In other words, they responded the way people who have no honest answer always respond, by attacking their accusers.

Had they had any evidence, they would have produced it. That's what honest people do.

I urge you to read the reply-to-the-reply by the original group of scientists.

But in case you don't have time to read the whole response, here is how it ends:

"In summary, science progresses by testing predictions against real world data obtained from direct observations and rigorous experiments. The stakes in the global-warming debate are much too high to ignore this observational evidence and declare the science settled.

"Though there are many more scientists who are extremely well qualified and have reached the same conclusions we have, we stress again that science is not a democratic exercise and our conclusions must be based on observational evidence.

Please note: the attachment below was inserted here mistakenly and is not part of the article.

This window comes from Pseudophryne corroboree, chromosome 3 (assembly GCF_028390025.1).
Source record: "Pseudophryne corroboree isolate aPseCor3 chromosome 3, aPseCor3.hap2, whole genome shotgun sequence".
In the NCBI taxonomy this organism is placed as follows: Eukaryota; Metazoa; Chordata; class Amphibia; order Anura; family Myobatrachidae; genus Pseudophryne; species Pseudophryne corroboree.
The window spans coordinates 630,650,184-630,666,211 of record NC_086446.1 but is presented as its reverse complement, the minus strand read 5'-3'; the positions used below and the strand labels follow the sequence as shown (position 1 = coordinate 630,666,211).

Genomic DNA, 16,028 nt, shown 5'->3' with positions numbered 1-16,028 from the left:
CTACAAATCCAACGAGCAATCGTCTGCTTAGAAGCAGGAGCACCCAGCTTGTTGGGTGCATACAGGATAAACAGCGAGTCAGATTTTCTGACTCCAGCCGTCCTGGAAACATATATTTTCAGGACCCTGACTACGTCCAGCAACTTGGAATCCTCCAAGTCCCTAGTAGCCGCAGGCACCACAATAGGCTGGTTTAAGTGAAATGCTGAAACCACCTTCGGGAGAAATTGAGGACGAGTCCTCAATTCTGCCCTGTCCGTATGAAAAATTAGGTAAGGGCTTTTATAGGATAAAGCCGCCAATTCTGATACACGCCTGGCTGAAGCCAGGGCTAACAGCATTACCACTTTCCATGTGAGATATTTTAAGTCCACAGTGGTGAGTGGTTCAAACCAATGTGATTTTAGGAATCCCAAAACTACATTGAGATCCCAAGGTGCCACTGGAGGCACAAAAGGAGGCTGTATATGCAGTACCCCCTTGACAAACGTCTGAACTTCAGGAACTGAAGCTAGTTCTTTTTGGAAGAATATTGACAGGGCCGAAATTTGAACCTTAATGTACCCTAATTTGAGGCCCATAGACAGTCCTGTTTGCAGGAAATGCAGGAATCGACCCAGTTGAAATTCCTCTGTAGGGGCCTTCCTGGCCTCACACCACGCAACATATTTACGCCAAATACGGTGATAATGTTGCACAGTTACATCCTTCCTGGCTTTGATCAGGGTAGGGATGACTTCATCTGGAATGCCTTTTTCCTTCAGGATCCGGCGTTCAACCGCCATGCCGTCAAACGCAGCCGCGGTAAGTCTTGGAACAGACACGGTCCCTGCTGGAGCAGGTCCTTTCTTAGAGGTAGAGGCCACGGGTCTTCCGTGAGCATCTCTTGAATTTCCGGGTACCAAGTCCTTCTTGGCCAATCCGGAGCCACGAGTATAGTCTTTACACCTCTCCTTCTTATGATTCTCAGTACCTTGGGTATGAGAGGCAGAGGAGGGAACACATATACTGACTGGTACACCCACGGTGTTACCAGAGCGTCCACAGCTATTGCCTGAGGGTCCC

"The computer-model predictions of alarming global warming have seriously exaggerated the warming by CO2 and have underestimated other causes.

"Since CO2 is not a pollutant but a substantial benefit to agriculture, and since its warming potential has been greatly exaggerated, it is time for the world to rethink its frenzied pursuit of decarbonization at any cost."


If I have a favorite genre of fiction, it is the historical novel. It's what I grew up on; it's a genre that includes such classics as Gone with the Wind, Scaramouche, The Three Musketeers, A Tale of Two Cities, Les Miserables, and The Hunchback of Notre Dame.

Perhaps the last great pure historical novelist was Mary Renault, whose brilliant novels of ancient Greece captured my imagination and set a high mark that I still strive to reach.

If you don't know her work, you can start anywhere: The King Must Die and The Bull from the Sea, set in the heroic age before Homer; The Last of the Wine, in the age of Socrates; and Fire from Heaven and The Persian Boy, which follow the life of Alexander the Great.